Osso Buco To keep the meat attached to the bone during the long simmering process, tie a piece of twine around the thickest portion of each shank before it is browned. Use a zester, vegetable peeler, or paring knife to remove the zest from a single lemon, then mince it with a chef's knife. With the lid on the pot cracked, the braising liquid should reduce to a sauce-like consistency in the oven. Just before serving, taste the liquid and, if it seems too thin, simmer the liquid on the stovetop as you remove the strings from the osso buco and arrange them in individual bowls.


Serves 6


4 tablespoons vegetable oil 6 veal shanks , 1 1/2 inches thick (8 to 10 ounces each), patted dry with paper towels and tied around the equator with butcher's twine table salt and ground black pepper 2 1/2 cups dry white wine 2 medium onions , cut into 1/2-inch dice (about 2 cups) 2 medium carrots , cut into 1/2-inch dice (about 1 1/2 cups) 2 medium ribs celery , cut into 1/2-inch dice (about 1 cup) 6 medium cloves garlic , minced or pressed through a garlic press (about 2 tablespoons) 2 cups low-sodium chicken broth 2 bay leaves , small 1 can diced tomatoes (14.5 ounces), drained Gremolata 3 medium cloves garlic , minced or pressed through a garlic press (about 1 tablespoon) 2 teaspoons grated lemon zest 1/4 cup minced fresh parsley leaves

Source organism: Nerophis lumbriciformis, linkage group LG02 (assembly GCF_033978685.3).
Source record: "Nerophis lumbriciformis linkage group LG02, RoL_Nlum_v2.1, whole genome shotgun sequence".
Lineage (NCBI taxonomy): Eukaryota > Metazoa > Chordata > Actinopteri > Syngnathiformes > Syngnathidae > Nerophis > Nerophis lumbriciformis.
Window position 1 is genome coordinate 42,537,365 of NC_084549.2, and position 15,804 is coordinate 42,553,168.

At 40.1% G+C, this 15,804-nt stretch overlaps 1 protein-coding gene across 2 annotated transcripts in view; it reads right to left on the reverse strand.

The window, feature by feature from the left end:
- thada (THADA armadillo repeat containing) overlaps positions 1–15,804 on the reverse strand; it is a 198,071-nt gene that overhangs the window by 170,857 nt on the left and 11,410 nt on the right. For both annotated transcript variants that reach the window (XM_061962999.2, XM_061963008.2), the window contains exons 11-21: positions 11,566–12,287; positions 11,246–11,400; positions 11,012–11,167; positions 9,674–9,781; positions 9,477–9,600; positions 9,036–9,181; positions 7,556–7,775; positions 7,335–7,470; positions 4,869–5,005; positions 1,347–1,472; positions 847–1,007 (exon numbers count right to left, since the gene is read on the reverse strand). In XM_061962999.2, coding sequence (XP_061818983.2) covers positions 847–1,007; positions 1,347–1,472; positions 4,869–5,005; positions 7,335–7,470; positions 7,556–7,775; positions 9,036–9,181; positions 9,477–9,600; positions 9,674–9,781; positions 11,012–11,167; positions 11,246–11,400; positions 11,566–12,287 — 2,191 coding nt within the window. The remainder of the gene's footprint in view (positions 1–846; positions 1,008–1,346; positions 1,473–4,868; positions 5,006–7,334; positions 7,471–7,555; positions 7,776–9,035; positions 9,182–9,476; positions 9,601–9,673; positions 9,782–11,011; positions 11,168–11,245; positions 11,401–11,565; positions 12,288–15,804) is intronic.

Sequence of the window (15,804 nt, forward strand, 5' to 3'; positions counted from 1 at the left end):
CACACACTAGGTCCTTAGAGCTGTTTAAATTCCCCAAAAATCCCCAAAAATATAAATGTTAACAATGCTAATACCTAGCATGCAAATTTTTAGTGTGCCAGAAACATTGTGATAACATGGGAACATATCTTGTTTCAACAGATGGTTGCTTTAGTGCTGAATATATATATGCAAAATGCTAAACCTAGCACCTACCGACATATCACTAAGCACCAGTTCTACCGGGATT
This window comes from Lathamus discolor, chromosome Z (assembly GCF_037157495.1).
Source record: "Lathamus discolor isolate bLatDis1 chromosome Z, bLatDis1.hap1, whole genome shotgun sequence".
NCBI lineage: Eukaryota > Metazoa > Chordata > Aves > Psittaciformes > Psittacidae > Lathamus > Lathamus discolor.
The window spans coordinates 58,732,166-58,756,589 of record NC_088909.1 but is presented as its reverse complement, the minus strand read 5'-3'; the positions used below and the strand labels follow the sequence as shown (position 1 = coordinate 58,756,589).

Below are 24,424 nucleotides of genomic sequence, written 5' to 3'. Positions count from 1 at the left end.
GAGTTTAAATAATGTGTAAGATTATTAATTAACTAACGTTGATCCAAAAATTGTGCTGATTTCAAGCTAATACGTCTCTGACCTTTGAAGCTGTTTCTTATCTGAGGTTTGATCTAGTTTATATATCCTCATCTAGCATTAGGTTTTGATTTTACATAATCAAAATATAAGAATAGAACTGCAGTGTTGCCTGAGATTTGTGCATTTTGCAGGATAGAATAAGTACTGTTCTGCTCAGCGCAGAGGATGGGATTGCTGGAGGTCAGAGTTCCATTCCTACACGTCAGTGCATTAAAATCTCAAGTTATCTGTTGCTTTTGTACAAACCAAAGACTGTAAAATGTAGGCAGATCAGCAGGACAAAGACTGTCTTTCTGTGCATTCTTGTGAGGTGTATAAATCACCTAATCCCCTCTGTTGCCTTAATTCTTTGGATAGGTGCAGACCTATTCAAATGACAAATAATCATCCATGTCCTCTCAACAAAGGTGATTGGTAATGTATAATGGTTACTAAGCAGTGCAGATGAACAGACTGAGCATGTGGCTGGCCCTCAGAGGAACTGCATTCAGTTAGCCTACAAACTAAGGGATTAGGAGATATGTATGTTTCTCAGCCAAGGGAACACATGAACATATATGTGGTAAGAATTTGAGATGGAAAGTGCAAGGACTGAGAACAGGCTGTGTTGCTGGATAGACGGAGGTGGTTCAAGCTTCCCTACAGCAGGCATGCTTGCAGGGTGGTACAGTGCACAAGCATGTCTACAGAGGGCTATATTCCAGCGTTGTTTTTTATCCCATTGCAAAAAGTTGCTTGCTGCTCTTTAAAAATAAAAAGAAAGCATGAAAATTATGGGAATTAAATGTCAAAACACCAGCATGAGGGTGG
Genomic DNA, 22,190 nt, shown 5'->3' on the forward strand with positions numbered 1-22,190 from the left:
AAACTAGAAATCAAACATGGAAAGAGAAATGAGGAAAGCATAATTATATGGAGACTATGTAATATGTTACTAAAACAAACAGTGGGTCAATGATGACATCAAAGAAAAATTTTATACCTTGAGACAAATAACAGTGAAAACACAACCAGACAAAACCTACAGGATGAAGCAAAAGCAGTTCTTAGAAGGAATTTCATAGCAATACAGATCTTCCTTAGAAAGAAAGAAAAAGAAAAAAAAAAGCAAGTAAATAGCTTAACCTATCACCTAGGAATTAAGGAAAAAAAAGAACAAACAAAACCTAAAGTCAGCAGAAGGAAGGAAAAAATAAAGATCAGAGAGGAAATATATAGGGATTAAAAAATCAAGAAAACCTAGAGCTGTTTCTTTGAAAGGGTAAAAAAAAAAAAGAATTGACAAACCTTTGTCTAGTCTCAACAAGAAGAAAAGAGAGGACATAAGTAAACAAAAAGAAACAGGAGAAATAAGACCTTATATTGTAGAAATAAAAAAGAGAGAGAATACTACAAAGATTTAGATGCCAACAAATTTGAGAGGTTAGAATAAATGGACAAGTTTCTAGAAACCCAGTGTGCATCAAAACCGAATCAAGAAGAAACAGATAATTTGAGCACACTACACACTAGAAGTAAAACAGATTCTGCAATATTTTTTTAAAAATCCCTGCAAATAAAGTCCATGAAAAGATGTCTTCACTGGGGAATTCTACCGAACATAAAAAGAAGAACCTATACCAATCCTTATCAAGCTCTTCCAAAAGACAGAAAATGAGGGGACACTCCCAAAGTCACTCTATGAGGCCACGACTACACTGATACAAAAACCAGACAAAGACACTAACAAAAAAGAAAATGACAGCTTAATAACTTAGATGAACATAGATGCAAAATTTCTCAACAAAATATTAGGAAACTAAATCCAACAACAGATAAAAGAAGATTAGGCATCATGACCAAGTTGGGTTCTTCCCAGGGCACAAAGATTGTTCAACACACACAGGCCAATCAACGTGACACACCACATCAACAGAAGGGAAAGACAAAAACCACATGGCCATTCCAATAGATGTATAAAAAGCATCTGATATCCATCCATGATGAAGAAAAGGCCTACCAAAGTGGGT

1. FOR THE OSSO BUCO: Adjust an oven rack to the lower-middle position and heat the oven to 325 degrees. Heat 1 tablespoon of the oil in a large ovenproof Dutch oven over medium-high heat until shimmering. Meanwhile, sprinkle both sides of the shanks generously with salt and pepper to taste. Swirl to coat the pan bottom with the oil. Place 3 shanks in a single layer in the pan and cook until they are golden brown on one side, about 5 minutes. Using tongs, flip the shanks and cook on the second side until golden brown, about 5 minutes longer. Transfer the shanks to a bowl and set aside. Off the heat, add 1/2 cup of the wine to the Dutch oven, scraping the pan bottom with a wooden spoon to loosen any browned bits. Pour the liquid into the bowl with the browned shanks. Return the pot to medium-high heat, add 1 more tablespoon of the oil, and heat until shimmering. Brown the remaining shanks, about 5 minutes for each side. Transfer the shanks to the bowl. Off the heat, add 1 cup of the wine to the pot, scraping the bottom to loosen the browned bits. Pour the liquid into the bowl with the shanks. 2. Set the pot over medium heat. Add the remaining 2 tablespoons oil and heat until shimmering. Add the onions, carrots, celery, 1/4 teaspoon salt, and 1/8 teaspoon pepper and cook, stirring occasionally, until soft and lightly browned, about 9 minutes. Add the garlic and cook until lightly browned, about 1 minute longer. Increase the heat to high and stir in the broth, remaining 1 cup wine, accumulated veal juices in the bowl, and bay leaves. Add the tomatoes; return the veal shanks to the pot (the liquid should just cover the shanks). Bring the liquid to a full simmer. Cover the pot, cracking the lid just slightly, and transfer the pot to the oven. Cook the shanks until the meat is easily pierced with a fork but not falling off the bone, about 2 hours. (Can be refrigerated for up to 2 days. Bring to a simmer over medium-low heat.) 3. FOR THE GREMOLATA: Combine the garlic, lemon zest, and parsley in a small bowl. Stir half of the gremolata into the pot, reserving the rest for garnish. Season with salt and pepper to taste. Let the osso buco stand, uncovered for 5 minutes. 4. Using tongs, remove the shanks from the pot, cut off and discard the twine, and place 1 veal shank in each of 6 bowls. Ladle some of the braising liquid over each shank and sprinkle each serving with the remaining gremolata. Serve immediately